I recently had the anesthesiologist's nightmare: a patient who could not be intubated, could not be ventilated, and in fact, was a near-impossible cricothyrotomy. Although the patient was a known difficult airway, those of us who respond to codes through the hospital did not know that (as he was not on the medical intensive care service). He has all the risk factors of difficult airway: morbid obesity, obstructive sleep apnea, large neck circumference, poor mouth opening. He also had many inpatient risk factors: recent head trauma, altered mental status, and an intubation course of over a week. After extubation, he developed stridor, and after severe desaturation, the code was called.

Despite all the tricks I and four other anesthesiologists who responded had, despite all our video laryngoscopes, fiberoptic bronchoscopes, different types of LMAs, we could not put a breathing tube into the windpipe. We asked a surgeon to try to access the windpipe by cutting into the neck, but this was complicated by severe bleeding. Even the ear-nose-throat surgeons had tremendous difficult getting to the airway. The patient passed because of an impossible airway, the one thing that gives anesthesiologists nightmares.

My first reaction was to question my decision-making and my skills. And although I know there are a lot of things I could improve, and perhaps the right person could have put the breathing tube in, after talking to all the other anesthesiologists, I was reassured that I had no glaring errors or deficiencies. I was reminded that despite the importance of reflecting on our clinical experiences - and especially - failures, we cannot be locked into the idea that we are guilty and at fault for everything that goes awry. When I say the patient has the disease, I don't mean anything bad about the patient, but simply that he had an injury or disease process that lead to a code blue. As an ICU fellow, I was simply a responder who put all my heart, skills, acumen, and ability for over an hour in resuscitating him and it was not enough. At the end, we held a moment of silence for his passing.

Wednesday, April 08, 2015


"Good judgment comes from experience, and experience comes from bad judgment." So much of what we do in medicine is by gestalt, recognition of patterns, and clinical hunches. This never made much sense to me when I was young and naive, but after a few years of experience, I'm starting to develop that hard-to-pinpoint decision making where my gut tells me something just doesn't feel right. I'm learning to trust in it and finding that more often than not, it guides me in the right direction. The intensive care unit is full of these quandaries, and spending month after month here, I'm recognizing that I don't know all that many more facts now than I did a year ago, but the experiences I've had really put some perspective and depth into my clinical judgment.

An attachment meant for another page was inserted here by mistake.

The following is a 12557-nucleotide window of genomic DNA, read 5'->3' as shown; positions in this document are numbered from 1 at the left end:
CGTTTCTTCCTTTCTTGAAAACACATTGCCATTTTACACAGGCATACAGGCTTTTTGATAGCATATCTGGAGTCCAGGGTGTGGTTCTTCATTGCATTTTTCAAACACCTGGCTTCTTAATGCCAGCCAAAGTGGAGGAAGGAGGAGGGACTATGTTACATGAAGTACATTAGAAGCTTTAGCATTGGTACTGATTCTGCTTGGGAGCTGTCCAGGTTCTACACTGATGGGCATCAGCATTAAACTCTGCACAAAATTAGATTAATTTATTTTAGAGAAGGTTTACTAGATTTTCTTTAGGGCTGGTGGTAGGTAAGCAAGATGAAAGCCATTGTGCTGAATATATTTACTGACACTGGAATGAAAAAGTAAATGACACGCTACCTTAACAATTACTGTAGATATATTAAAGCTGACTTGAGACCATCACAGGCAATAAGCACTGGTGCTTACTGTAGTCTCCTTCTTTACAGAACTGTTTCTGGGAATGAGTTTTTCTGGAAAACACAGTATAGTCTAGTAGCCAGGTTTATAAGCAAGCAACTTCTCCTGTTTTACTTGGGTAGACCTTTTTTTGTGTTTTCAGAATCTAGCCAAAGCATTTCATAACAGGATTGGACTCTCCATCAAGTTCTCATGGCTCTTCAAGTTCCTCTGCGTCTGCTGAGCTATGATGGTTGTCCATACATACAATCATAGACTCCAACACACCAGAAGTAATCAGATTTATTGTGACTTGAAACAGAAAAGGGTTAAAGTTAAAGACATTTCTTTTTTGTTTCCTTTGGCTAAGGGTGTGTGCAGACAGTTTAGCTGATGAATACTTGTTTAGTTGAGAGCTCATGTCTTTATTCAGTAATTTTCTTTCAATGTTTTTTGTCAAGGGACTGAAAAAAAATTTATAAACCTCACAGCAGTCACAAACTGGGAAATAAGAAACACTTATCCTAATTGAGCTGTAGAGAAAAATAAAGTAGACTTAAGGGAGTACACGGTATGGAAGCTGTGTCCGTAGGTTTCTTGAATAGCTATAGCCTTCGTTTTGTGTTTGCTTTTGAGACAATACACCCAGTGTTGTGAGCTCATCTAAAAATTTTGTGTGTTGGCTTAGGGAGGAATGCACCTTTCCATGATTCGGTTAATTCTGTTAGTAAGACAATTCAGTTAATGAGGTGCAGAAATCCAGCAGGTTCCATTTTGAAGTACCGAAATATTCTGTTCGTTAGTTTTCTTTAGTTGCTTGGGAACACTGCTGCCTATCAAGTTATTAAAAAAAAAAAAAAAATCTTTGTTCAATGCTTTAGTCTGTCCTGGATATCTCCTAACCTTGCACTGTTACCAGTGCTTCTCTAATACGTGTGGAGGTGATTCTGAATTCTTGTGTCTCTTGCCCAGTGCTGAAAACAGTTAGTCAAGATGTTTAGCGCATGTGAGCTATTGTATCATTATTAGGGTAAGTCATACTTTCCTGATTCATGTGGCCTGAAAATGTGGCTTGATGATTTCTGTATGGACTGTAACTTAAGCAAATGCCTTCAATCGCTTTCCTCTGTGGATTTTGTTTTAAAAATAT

Saturday, April 04, 2015


In How Google Works by Eric Schmidt and Jonathan Rosenberg, the authors make an argument against work-life balance, a common phrase thrown about in medical education. They think that work should be an integral part of life, that a manager's job is not to create work hours that allow an employee to maintain free time outside work, but rather to transform work into an engaging, fun, and indispensable activity for the "smart creative" employee. And perhaps in Silicon Valley's tech industry, this is possible, with workplaces brimming with infinity pools, relaxation pods, gourmet meals, and a culture that meshes identity and one's job. I think we are still far from that in medicine and especially medical education. In this spectrum, I am actually very different than my colleagues; I am closer to Silicon Valley's ideal vision of work than my co-residents and co-fellows. I love it and going to work energizes me. I stay late, I don't mind doing more, I search out new opportunities and experiences, I try to pass my passion onto the medical students I teach. Especially as I go further in training, I get closer to the crazy statement in House of God that interns fight over each admission because it gives them another chance to show how good of a doctor they are. We all know doctors who clock in and clock out, who avoid any extra work, who shun admissions, who find the easy way out. And sometimes I can commiserate; burn-out is widespread, and sometimes we just wish we picked a job where we could see our family each night or make plans for every weekend. In any case, this blog is simply an outpouring of reactions as I realize I've finished my last 24 hour in house weekend call but also got "volunteered" to take an extra overnight shift due to a scheduling error. It's funny to understand my reactions: I had a great sense of relief with the former but gave a shrug with the latter.

Tuesday, March 31, 2015

The Burden of Decision Making